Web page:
The benefits of intermittent fasting
By Wendy M. Henrichs
Board Certified Chiropractic Pediatrician and Nutrition Counselor
Is your diet in need of a reboot before the holidays? Remember that your diet is how and what you eat, not something that you do for a short period of time to lose weight. There are several popular diet patterns today, including Keto, Paleo, Gluten Free, Low Carb, High Protein, Whole 30, and Mediterranean. The number one diet pattern in 2018 was Intermittent Fasting. This article will explore intermittent fasting and its benefits. If you are looking for ways to manage your weight, decrease inflammation and pain, lower your blood pressure, lower your total cholesterol, decrease your risk for heart disease and diabetes along with having more energy and longevity then intermittent fasting could be for you.
Fasting originated in ancient evolution and healing tradition across millennia. It has been shown to support overall metabolic health. It supports cellular cleanup which leads to cellular regeneration and an increase in circulating stem cells (i.e. younger cells). It impacts genetic markers associated with an increase in human longevity and health span.
Fasting is not a fad. In Obesity 2019, those practicing time-restricted eating within a six-hour period and fasting for 18 hours improved fat-burning and lowered levels of the hungry hormone ghrelin, as compared to those who ate exact same meals in 12-hour period. Eating only during limited hours can improve weight management, increase longevity, and improve our immune system’s ability to fight disease. Mt. Sinai researchers published a study (Cell, Aug. 22, 2019) showing that fasting reduces inflammation and improves chronic inflammatory diseases without affecting the immune system’s response to acute infections. Intermittent fasting is known to improve sensitivity to blood glucose, lower blood glucose, protect against fatty liver, and lower pancreatic fat.
There are several approaches to intermittent fasting but, in my opinion, a 12-16 hour fasting period that includes breakfast and eating your last meal before 6 p.m. is doable for the average person with a multitude of benefits. A study published in Nutrients 2019 compared the effects of eating a high fat, high sugar diet (the Standard American Diet-SAD) to a 12-16-hour intermittent fasting diet. Eating more than six meals and snacks daily while skipping breakfast, eating high fat and high sugar, and eating the last meal later at night with a reduced fasting period causes increased hunger, inflammation and total cholesterol, and a decrease in insulin sensitivity. Just skipping breakfast leads to increased LDLs, increased body fat, increased weight and an increased incidence of diabetes. Eating breakfast and eating your last meal before 6pm with a fasting period between 12-16 hours has many positive effects such as decreased hunger, decreased inflammation (leads to decreased pain), decreased total cholesterol and increased insulin sensitivity. There were also decreases in LDLs, blood pressure, body weight, body fat and a decreased risk of diabetes and heart disease. These are some very compelling reasons to consider intermittent fasting.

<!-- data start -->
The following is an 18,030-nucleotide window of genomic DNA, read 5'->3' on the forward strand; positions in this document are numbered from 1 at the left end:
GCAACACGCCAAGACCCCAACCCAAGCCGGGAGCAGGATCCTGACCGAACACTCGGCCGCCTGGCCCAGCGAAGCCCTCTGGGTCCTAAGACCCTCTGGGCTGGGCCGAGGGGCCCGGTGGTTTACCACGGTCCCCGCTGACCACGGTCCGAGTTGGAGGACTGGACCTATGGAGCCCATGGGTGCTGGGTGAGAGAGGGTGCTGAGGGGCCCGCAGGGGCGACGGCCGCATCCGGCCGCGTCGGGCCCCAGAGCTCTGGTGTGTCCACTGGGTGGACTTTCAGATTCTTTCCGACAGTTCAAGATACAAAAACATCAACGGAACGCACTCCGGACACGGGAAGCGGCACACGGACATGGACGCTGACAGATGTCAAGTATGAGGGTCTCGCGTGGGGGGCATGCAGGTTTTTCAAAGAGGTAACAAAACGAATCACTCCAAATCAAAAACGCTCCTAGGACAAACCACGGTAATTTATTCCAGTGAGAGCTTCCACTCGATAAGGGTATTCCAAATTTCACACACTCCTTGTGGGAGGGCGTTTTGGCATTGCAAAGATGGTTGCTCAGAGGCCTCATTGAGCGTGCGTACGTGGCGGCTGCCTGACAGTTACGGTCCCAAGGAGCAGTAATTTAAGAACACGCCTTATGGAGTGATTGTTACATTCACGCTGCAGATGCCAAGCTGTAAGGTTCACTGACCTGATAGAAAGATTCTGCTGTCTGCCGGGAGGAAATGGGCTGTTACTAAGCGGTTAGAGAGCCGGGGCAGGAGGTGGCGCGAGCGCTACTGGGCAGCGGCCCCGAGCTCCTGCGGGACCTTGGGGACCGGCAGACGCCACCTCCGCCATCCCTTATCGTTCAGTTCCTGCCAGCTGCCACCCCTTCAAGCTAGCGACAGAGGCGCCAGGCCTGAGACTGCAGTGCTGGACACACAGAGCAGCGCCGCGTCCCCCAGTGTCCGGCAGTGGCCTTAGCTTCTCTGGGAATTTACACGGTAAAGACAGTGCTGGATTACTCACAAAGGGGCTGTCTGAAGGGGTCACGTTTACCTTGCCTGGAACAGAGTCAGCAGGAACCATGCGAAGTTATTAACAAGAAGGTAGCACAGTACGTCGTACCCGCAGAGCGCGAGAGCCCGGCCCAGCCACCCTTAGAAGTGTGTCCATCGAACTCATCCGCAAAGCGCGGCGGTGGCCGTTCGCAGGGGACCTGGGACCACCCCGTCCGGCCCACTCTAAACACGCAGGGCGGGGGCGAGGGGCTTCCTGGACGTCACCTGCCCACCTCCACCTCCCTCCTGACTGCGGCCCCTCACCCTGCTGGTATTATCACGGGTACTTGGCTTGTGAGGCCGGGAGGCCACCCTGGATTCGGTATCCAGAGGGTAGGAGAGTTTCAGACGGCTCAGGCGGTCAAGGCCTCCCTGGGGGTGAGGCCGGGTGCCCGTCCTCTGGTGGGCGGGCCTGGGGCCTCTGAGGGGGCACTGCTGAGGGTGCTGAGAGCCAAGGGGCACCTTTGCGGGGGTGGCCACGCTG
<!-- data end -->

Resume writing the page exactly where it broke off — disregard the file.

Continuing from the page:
Some things to keep in mind if you are considering intermittent fasting:
• Eat Breakfast: Breakfast is the most important meal of the day. It ignites your metabolism and your brain. Breakfast should include protein, healthy fats (avocado, grass-fed organic butter, salmon, omega 3 eggs, nuts or seeds), fruit or vegetables. Skipping breakfast leads to increases in body weight, body fat, LDLs and risk of diabetes.
• Eat Dinner/Supper before 6 p.m. (if possible): Eating later at night leads to increases in fat deposition, blood pressure, cholesterol and increased risk of diabetes and heart disease. I suggest brushing your teeth after supper which helps prevent the evening noshing. Your dinner should include four ounces of lean protein (organic chicken, grass fed beef, wild game, wild caught fish, or legumes) paired with one to two cups of steamed vegetables and/or leafy greens. If you must have starch, limit it to a half-cup serving.
• Eat three meals a day with two small snacks (if needed) that include protein, good fats, veggies and/or fruits.
• Fast for 12-16 hours between supper and breakfast: This improves your ability to burn stored fat, which amps up your metabolism.
• Eat whole foods that do not come from boxes or packages. That is, eat mostly plant derived food like fresh or frozen fruits and vegetables plus lean protein sources such as eggs, organic chicken, grass fed beef, wild game, wild caught fish, legumes and nuts. Eat organic foods as much as possible. Visit www.ewg.org for the dirty dozen and clean 15 as a guide. Eat good fats from grass fed butter, olive oil, coconut oil, avocado oil and grape seed oil.
• Drink half of your body weight in ounces of water daily. Try for eight ounces of water per hour throughout your waking hours.
• Avoid trans fats, hydrogenated and partially hydrogenated oils/fats.
Intermittent fasting was used by our ancestors, sometimes out of necessity. It is a way to lower your blood pressure, lower your cholesterol and LDLs, decrease your risk for diabetes and heart disease along with long term weight management while increasing energy and longevity. Consider intermittent fasting as a means to not only live longer but get more life out of your years.
Dr. Wendy Henrichs is a board certified chiropractor and nutrition counselor at Timber Land Chiropractic in Rhinelander. For a complimentary chiropractic, nutrition or lifestyle counseling consultation, visit TimberlandChiropractic.com, Facebook, or call 715-362-4852.